Noted economist Thomas Sowell once said, “The next time some academics tell you how important diversity is, ask how many Republicans there are in their sociology department.”
If media bias is the number one thing conservatives like to complain about, the abject lack of ideological parity in higher education must be a close second. Progressive professors (but I repeat myself) can be sorted into three categories: First, the majority who go about their job and students are none the wiser; second, those who are open about their beliefs but believe intellectual pluralism and challenging students are essential features of higher education; and last, those whose mission is to proselytize and gain converts to their cause.
For purposes of academic freedom and intellectual diversity, the first group rarely poses a problem, except for whatever “implicit bias” might creep into their scholarship (they undoubtedly think implicit bias exists for the rest of society, so why not also for them?), and of course, sheer numbers. They go to class, teach the material, and go home. They have their personal beliefs, but don’t insert them into lectures and material.
Some of my favorite professors, including several with whom I stay in regular contact, are in the second category. For students who are afraid to examine why they believe a certain way, or are unwilling to admit they might not have it all figured out (i.e. the conservative version of “snowflakes”), these professors can seem intimidating, and *gasp* mean.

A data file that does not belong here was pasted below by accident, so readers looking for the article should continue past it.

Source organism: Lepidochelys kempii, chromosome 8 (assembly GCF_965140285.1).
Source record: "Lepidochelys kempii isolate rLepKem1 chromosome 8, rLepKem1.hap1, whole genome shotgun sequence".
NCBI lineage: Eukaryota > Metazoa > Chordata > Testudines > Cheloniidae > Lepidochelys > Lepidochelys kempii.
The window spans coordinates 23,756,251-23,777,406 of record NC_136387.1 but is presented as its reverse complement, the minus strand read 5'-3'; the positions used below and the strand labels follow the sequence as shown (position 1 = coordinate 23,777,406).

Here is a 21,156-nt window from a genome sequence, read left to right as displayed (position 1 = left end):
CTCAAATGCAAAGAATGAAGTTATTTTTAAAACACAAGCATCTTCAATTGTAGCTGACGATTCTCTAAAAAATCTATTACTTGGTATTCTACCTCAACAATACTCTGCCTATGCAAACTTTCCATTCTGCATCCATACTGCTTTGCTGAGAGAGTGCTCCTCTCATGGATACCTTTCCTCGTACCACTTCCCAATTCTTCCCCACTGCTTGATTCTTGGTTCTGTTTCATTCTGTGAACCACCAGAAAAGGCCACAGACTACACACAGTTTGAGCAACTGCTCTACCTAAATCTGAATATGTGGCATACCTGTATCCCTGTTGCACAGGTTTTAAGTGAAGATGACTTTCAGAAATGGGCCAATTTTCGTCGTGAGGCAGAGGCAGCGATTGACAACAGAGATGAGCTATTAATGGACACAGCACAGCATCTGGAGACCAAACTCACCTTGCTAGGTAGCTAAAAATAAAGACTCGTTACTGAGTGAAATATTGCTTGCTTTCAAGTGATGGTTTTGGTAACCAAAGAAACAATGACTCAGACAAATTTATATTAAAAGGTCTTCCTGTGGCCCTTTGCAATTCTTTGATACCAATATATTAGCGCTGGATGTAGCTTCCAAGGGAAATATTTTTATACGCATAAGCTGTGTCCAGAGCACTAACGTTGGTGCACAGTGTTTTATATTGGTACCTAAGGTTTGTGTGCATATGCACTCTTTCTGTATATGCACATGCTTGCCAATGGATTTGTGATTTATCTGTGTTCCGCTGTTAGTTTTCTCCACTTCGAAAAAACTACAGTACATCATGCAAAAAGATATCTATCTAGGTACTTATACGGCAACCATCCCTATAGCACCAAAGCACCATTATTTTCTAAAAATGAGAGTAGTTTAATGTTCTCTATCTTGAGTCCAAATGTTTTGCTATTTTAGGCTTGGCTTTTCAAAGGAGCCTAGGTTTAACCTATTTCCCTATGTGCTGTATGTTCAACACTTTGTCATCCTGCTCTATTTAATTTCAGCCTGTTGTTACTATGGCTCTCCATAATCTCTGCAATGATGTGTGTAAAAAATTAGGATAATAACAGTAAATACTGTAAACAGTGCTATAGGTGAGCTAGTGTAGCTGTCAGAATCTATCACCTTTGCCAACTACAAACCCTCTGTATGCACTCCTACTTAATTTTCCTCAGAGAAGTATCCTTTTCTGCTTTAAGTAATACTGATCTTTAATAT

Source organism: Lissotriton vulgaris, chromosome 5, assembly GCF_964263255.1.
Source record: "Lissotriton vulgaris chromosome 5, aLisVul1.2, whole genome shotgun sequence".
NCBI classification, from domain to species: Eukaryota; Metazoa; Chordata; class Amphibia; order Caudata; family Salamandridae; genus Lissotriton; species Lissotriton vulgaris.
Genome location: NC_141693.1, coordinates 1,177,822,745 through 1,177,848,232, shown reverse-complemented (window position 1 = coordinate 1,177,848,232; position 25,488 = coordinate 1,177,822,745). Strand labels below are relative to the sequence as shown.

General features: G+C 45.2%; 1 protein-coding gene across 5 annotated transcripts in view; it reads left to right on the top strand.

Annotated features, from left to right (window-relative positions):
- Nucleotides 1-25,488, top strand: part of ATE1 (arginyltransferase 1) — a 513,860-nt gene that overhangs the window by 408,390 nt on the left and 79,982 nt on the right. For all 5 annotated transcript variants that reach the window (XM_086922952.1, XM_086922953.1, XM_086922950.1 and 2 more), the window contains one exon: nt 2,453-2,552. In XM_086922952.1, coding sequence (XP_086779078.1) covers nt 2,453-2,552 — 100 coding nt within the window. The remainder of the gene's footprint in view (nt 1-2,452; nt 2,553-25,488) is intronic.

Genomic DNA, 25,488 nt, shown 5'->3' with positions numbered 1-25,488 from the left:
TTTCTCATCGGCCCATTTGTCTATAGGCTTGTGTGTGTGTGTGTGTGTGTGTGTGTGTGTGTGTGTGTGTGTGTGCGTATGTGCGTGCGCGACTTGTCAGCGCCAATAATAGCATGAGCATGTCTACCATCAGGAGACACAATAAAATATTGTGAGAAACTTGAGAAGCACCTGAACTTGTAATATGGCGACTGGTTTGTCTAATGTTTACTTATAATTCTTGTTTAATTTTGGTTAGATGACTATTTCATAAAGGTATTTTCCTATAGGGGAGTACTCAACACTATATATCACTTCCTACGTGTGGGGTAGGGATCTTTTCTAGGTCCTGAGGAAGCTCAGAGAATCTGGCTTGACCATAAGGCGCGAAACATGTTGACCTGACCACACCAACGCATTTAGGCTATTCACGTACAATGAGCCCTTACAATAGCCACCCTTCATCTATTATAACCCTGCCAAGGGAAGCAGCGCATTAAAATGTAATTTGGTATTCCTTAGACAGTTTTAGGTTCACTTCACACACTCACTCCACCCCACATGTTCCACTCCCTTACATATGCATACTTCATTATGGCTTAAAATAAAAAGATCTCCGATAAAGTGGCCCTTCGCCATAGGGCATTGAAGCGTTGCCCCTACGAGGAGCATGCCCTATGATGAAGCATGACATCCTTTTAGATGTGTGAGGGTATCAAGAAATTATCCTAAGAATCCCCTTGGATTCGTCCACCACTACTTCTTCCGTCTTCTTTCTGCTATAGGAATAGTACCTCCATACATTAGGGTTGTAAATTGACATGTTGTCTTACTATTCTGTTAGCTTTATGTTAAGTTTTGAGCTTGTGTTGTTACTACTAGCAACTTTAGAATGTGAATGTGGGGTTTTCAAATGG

But in reality, such professors embody what higher education is about: learning how to critically think about complex issues by distilling issues and beliefs down to their core and analytically examining fundamental principles. Conservatives who complain about professors in this category are hypocrites and uninterested in intellectual diversity, academic freedom or the pursuit of knowledge. They simply want the conservative version of progressive apologists.
In the interest of fairness, of the roughly 60 professors I have experienced through undergrad (at IU Bloomington) and half of law school, a handful or less fall into the third category. The problem then, is not quantity but rather quality—or the lack thereof—of substantive learning. Quite different from those in the former two categories, the professors in this group are myopically focused on converting others to whatever is their pet issue. Cultivating minds through reason is somewhere down the list of priorities. Said another way: They are more interested in telling students what to think, than in how to think.
The distinction between those instructors who fall into the second category and those who fall into the third group can be nuanced, but it is essential for both the sake of developing students’ critical analytical skills and creating an environment of intellectual freedom.
A quick example of a teacher who unquestionably falls into the third category: Professor “A” made it clear from early on in the semester that her primary goal was for students to see things her way. On one occasion when a student was (legitimately) challenging her interpretation of a law, she replied, “If you approach issues like [Justice] Scalia, you’ll get it wrong every time.”
And there are no legitimate means of recourse for students. Try drawing attention to it? The response from on high is “academic freedom and professor autonomy.” Of course, that is circular reasoning.
But why even bother with reasoning at all?•
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Parr is a student at the Indiana University Robert H. McKinney School of Law in Indianapolis and is treasurer of the Indiana Young Republicans.Send comments to firstname.lastname@example.org.